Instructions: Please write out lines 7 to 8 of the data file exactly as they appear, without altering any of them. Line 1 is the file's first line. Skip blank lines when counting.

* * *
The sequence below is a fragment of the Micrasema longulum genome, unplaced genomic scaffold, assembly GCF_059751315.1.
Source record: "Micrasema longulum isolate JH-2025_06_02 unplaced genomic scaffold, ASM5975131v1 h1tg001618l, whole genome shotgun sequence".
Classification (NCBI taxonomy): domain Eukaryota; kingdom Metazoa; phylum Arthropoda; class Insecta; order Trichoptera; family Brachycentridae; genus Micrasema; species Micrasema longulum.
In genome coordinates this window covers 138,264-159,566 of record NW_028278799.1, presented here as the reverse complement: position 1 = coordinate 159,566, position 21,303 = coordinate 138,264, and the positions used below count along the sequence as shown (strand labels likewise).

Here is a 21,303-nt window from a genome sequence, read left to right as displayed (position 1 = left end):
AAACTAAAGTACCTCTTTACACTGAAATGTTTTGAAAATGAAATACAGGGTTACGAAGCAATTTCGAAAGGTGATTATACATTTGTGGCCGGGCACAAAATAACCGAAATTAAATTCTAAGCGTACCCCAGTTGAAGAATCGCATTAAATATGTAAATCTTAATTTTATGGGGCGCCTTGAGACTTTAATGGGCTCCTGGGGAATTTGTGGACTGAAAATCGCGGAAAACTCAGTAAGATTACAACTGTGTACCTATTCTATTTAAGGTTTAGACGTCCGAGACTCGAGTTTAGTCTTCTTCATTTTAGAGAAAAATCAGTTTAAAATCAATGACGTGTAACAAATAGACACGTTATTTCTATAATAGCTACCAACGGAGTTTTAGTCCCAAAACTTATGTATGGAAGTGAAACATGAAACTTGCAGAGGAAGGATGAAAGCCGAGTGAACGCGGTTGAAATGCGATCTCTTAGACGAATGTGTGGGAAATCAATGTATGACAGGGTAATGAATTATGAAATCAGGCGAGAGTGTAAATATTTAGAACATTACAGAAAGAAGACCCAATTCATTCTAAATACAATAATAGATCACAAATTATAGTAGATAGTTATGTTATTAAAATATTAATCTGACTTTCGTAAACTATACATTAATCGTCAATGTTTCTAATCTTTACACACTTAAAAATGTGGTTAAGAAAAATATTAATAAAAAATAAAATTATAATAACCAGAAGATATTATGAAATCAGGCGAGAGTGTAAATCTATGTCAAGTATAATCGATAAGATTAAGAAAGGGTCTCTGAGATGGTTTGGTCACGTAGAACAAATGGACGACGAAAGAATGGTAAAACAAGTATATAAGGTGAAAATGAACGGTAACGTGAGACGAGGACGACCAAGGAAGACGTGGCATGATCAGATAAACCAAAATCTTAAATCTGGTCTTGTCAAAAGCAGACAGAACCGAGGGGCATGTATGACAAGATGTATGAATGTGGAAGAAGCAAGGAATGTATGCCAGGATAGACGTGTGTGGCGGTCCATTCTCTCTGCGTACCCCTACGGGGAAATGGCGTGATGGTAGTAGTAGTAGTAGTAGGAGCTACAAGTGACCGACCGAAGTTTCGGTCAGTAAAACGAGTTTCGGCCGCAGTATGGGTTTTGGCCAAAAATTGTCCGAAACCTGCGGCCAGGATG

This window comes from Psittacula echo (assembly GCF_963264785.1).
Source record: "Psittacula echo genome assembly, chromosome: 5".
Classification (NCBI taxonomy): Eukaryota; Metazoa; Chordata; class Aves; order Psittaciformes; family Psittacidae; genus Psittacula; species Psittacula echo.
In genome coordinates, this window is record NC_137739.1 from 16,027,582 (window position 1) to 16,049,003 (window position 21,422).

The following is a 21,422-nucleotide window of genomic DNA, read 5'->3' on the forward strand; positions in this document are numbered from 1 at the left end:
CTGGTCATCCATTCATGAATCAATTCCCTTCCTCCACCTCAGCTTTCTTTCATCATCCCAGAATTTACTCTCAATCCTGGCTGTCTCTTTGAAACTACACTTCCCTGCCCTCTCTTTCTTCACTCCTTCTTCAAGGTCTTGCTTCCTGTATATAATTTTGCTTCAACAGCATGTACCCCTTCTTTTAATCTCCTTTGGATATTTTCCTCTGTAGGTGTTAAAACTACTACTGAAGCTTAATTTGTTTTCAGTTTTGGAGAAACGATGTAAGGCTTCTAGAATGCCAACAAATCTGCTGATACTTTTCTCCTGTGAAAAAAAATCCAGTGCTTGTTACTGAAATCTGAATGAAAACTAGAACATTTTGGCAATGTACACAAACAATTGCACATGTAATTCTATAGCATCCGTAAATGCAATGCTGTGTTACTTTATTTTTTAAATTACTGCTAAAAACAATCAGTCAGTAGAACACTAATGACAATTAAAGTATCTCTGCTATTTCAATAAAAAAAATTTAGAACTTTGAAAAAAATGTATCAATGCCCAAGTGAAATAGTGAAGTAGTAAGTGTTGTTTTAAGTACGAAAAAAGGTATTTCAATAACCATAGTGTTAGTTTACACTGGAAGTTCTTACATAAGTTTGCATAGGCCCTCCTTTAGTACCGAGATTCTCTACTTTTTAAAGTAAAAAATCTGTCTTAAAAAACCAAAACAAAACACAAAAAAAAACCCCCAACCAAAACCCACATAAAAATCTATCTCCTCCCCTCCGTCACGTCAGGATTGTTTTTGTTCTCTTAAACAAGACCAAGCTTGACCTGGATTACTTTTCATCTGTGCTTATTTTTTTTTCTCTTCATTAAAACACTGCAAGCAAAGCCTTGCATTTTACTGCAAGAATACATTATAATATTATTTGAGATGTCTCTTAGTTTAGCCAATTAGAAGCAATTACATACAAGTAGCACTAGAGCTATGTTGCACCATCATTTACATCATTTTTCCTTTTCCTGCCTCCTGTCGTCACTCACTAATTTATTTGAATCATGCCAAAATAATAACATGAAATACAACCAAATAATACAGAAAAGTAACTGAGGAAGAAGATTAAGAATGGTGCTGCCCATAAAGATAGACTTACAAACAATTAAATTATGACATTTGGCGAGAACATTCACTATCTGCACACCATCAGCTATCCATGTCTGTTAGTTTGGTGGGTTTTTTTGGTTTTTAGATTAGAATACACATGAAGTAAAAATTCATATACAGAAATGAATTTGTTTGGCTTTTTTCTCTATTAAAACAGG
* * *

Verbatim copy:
This window comes from Psittacula echo (assembly GCF_963264785.1).
Source record: "Psittacula echo genome assembly, chromosome: 5".